When was the last time that you had the Sonare serviced and adjusted? A clean, oil, and adjust (COA) should be performed every year or so to be sure it's in good playing condition. Even a very tiny leak in one pad can dramatically affect the way a flute plays. I recommend having this done by a technician who is a flute specialist.

If you are going to study music in college, before you buy another flute, you should check with the flute professor at the college/university where you will study. Some professors have very strong preferences especially for performance majors. Email the professor for suggestions and guidance in flute selection.
"Never give a flute player a screwdriver."
--anonymous--

Diamond
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Post by Diamond » Thu Jul 15, 2010 9:51 pm

Thank you very much pied_piper. I actually didn't think of asking my college professor. I was sort of in the mindset that they would expect me to already be equipped with everything I needed. I've been a bit frazzled by all of the college preparation so I just wanted everything to go smoothly. As far as service goes I am actually taking my flute in tomorrow because it has been especially frustrating to play lately.

My main issues at the moment are: response, tuning, and dynamics with the different registers. I know these can all be the players fault, but I really have been working on this with little results.

If you mean private lessons by studying privately, I haven't had my own flute teacher for quite some time now. However I do practice on my own quite seriously.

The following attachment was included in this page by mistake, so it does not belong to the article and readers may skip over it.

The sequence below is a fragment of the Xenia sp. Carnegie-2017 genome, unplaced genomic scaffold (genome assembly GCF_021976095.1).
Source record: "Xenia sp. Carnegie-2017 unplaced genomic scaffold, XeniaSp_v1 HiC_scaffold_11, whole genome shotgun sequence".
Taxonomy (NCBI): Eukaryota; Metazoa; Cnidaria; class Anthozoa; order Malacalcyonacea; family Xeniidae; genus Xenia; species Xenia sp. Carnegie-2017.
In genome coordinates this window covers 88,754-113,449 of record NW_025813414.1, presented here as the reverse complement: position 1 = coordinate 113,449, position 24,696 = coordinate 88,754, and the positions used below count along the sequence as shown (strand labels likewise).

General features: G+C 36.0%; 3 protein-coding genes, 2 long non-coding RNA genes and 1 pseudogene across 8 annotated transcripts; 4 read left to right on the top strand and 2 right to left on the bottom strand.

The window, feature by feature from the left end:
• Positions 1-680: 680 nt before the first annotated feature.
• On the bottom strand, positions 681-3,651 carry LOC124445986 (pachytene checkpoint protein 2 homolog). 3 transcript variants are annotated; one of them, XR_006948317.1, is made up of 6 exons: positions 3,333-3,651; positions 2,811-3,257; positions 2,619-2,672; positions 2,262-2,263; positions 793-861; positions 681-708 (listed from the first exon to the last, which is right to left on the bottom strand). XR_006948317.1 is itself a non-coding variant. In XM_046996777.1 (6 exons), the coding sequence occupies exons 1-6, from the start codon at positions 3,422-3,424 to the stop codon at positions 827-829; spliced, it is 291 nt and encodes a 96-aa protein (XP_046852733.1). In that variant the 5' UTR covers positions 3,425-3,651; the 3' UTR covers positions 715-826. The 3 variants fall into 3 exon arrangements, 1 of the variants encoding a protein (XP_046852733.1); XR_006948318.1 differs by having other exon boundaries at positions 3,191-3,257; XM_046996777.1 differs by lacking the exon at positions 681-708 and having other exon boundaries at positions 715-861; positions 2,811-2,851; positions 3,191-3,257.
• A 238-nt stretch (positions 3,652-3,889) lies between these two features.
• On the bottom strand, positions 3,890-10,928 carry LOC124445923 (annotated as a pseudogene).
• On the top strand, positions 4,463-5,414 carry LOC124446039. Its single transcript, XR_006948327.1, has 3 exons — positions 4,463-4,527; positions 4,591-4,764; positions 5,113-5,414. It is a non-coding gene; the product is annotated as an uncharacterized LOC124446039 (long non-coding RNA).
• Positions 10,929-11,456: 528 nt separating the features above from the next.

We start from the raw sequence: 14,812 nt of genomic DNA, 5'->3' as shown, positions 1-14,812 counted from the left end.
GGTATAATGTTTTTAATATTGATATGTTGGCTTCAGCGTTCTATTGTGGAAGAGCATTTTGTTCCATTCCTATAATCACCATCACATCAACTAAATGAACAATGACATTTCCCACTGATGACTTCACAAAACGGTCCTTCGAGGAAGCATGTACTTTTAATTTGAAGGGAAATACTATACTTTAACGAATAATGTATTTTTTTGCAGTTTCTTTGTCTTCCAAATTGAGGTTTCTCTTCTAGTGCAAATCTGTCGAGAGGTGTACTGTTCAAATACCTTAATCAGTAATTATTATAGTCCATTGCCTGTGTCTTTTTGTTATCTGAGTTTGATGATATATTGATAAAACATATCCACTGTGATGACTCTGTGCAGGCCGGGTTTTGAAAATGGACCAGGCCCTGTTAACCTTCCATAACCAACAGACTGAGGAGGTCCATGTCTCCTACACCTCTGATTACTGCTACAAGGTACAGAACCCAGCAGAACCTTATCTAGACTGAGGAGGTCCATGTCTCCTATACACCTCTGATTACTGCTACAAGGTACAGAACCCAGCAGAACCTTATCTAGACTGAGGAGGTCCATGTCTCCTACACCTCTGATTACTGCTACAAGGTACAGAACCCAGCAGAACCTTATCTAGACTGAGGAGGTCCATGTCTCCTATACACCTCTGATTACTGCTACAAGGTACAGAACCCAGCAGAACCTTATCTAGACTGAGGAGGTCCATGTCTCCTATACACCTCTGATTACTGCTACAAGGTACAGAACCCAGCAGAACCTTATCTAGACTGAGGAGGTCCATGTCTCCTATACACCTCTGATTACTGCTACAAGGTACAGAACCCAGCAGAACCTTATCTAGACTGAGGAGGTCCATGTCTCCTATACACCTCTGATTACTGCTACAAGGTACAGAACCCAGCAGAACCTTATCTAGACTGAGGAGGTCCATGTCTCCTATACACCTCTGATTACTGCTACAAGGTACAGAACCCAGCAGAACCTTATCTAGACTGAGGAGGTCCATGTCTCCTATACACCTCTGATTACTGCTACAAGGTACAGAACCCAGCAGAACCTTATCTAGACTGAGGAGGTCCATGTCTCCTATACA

Also I did read the Fluteland FAQ. I just wanted to see if I could get some more personalized advice.

fluteguy18
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Post by fluteguy18 » Fri Jul 16, 2010 6:59 am

Personalized advice? Sorry, no can do. The FAQ was the combined effort of the most active and most knowledgeable members of this board (when it was made). Choosing a flute is a very personal process and without seeing or hearing you play we simply can't offer a lot of advice outside the questions we already answered in the FAQ.

Get the best flute that you can reasonably afford. That's what I've always heard from good teachers. Teachers have preferences but preferences don't always align with your needs. Mine for example loves Powell and detests Haynes. But, Haynes at the moment has some VERY exciting things going on (that haven't been announced yet) that will be showcased at the NFA Convention. And I was lucky enough to try out their new things when I spent some time with Steve Finley (artistic director of Haynes) recently. I love their new things. I also love my Miyazawa. My flute teacher hated it at first, but then did some blind tests at a convention. The flute she liked best (when she played them) was my flute but with a different headjoint!